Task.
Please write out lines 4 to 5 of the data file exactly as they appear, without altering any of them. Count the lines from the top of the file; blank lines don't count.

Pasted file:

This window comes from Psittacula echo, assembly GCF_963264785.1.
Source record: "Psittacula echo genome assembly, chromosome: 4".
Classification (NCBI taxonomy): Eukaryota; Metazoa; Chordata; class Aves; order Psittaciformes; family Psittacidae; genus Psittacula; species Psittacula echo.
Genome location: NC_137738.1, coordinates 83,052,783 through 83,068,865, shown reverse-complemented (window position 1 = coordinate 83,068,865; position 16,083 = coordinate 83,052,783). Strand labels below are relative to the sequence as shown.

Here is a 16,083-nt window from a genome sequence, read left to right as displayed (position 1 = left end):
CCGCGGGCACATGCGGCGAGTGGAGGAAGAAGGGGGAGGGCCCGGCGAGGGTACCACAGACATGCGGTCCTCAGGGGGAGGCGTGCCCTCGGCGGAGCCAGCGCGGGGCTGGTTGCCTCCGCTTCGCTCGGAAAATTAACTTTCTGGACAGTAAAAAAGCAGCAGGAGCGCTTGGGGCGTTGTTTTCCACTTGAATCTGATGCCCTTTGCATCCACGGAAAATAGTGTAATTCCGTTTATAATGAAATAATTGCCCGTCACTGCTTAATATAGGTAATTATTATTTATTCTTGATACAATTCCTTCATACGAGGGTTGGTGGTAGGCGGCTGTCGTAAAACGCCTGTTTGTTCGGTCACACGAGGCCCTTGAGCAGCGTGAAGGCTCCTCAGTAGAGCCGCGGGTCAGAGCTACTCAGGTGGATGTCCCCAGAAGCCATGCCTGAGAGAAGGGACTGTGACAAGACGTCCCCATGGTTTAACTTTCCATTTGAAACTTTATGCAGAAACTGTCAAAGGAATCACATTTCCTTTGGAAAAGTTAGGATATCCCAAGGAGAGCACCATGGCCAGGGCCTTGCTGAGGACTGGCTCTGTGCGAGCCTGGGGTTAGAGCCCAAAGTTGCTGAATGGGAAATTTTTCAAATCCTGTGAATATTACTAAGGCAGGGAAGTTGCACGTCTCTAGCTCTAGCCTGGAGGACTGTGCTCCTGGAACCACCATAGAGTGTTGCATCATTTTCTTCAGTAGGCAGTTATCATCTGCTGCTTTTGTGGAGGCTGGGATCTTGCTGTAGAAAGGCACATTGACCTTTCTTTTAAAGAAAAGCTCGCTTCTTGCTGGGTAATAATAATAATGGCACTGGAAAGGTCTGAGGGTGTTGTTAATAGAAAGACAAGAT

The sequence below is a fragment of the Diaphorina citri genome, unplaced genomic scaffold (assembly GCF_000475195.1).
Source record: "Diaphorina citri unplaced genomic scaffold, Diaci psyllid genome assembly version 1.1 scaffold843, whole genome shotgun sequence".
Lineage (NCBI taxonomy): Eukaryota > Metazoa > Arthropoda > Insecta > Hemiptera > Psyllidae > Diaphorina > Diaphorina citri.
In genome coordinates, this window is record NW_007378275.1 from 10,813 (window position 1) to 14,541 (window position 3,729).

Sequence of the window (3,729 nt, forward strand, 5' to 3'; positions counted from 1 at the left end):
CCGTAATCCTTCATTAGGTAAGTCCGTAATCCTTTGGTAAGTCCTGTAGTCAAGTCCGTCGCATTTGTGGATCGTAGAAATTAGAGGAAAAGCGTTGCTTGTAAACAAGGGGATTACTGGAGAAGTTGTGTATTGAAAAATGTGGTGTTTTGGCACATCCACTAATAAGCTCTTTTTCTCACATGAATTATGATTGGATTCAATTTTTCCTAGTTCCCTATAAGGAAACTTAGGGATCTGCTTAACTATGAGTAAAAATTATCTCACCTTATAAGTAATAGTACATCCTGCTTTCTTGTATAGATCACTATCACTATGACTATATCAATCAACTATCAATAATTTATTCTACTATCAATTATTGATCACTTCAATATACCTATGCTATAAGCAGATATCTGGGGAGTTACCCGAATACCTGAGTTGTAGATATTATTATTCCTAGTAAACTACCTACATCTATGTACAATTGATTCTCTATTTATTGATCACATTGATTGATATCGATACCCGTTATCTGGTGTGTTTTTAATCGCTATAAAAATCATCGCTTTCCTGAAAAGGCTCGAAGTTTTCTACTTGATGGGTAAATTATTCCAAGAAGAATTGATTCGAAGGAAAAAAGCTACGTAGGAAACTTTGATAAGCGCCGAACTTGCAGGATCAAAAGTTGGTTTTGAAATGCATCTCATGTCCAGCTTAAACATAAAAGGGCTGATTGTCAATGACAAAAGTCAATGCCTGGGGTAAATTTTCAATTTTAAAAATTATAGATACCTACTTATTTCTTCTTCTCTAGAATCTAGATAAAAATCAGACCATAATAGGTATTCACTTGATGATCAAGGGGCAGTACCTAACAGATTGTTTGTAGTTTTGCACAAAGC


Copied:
Genome location: NC_137738.1, coordinates 83,052,783 through 83,068,865, shown reverse-complemented (window position 1 = coordinate 83,068,865; position 16,083 = coordinate 83,052,783). Strand labels below are relative to the sequence as shown.

Here is a 16,083-nt window from a genome sequence, read left to right as displayed (position 1 = left end):